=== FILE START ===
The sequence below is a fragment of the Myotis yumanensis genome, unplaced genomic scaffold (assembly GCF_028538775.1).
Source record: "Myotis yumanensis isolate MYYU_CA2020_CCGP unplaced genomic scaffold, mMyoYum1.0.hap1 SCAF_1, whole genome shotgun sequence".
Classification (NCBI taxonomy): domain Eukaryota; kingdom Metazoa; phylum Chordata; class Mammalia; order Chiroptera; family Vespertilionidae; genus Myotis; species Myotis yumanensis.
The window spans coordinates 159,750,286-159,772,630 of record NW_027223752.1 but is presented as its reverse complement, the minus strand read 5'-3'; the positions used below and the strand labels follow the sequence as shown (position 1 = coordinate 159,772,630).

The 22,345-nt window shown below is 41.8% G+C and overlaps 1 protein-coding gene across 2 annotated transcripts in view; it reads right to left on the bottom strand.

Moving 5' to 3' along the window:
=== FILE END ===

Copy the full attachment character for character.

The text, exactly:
The sequence below is a fragment of the Myotis yumanensis genome, unplaced genomic scaffold (assembly GCF_028538775.1).
Source record: "Myotis yumanensis isolate MYYU_CA2020_CCGP unplaced genomic scaffold, mMyoYum1.0.hap1 SCAF_1, whole genome shotgun sequence".
Classification (NCBI taxonomy): domain Eukaryota; kingdom Metazoa; phylum Chordata; class Mammalia; order Chiroptera; family Vespertilionidae; genus Myotis; species Myotis yumanensis.
The window spans coordinates 159,750,286-159,772,630 of record NW_027223752.1 but is presented as its reverse complement, the minus strand read 5'-3'; the positions used below and the strand labels follow the sequence as shown (position 1 = coordinate 159,772,630).

The 22,345-nt window shown below is 41.8% G+C and overlaps 1 protein-coding gene across 2 annotated transcripts in view; it reads right to left on the bottom strand.

Moving 5' to 3' along the window: